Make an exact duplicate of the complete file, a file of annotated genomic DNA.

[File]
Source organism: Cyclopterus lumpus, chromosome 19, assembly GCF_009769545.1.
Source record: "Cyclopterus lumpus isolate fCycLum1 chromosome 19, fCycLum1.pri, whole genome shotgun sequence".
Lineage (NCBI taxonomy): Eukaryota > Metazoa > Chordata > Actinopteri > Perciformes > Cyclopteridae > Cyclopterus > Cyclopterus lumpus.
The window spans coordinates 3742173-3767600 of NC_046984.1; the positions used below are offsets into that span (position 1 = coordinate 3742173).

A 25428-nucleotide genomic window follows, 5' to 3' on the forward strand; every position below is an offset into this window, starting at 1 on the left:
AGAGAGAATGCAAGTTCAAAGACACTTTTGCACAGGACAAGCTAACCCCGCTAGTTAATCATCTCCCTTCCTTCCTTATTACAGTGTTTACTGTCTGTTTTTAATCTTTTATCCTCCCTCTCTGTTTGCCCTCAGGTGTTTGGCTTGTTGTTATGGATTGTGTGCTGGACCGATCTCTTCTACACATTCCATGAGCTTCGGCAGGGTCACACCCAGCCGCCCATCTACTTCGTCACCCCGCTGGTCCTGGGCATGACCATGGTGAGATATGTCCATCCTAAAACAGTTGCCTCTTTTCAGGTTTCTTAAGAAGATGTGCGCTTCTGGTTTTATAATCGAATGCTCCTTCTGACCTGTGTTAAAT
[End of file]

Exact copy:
Source organism: Cyclopterus lumpus, chromosome 19, assembly GCF_009769545.1.
Source record: "Cyclopterus lumpus isolate fCycLum1 chromosome 19, fCycLum1.pri, whole genome shotgun sequence".
Lineage (NCBI taxonomy): Eukaryota > Metazoa > Chordata > Actinopteri > Perciformes > Cyclopteridae > Cyclopterus > Cyclopterus lumpus.
The window spans coordinates 3742173-3767600 of NC_046984.1; the positions used below are offsets into that span (position 1 = coordinate 3742173).

A 25428-nucleotide genomic window follows, 5' to 3' on the forward strand; every position below is an offset into this window, starting at 1 on the left:
AGAGAGAATGCAAGTTCAAAGACACTTTTGCACAGGACAAGCTAACCCCGCTAGTTAATCATCTCCCTTCCTTCCTTATTACAGTGTTTACTGTCTGTTTTTAATCTTTTATCCTCCCTCTCTGTTTGCCCTCAGGTGTTTGGCTTGTTGTTATGGATTGTGTGCTGGACCGATCTCTTCTACACATTCCATGAGCTTCGGCAGGGTCACACCCAGCCGCCCATCTACTTCGTCACCCCGCTGGTCCTGGGCATGACCATGGTGAGATATGTCCATCCTAAAACAGTTGCCTCTTTTCAGGTTTCTTAAGAAGATGTGCGCTTCTGGTTTTATAATCGAATGCTCCTTCTGACCTGTGTTAAAT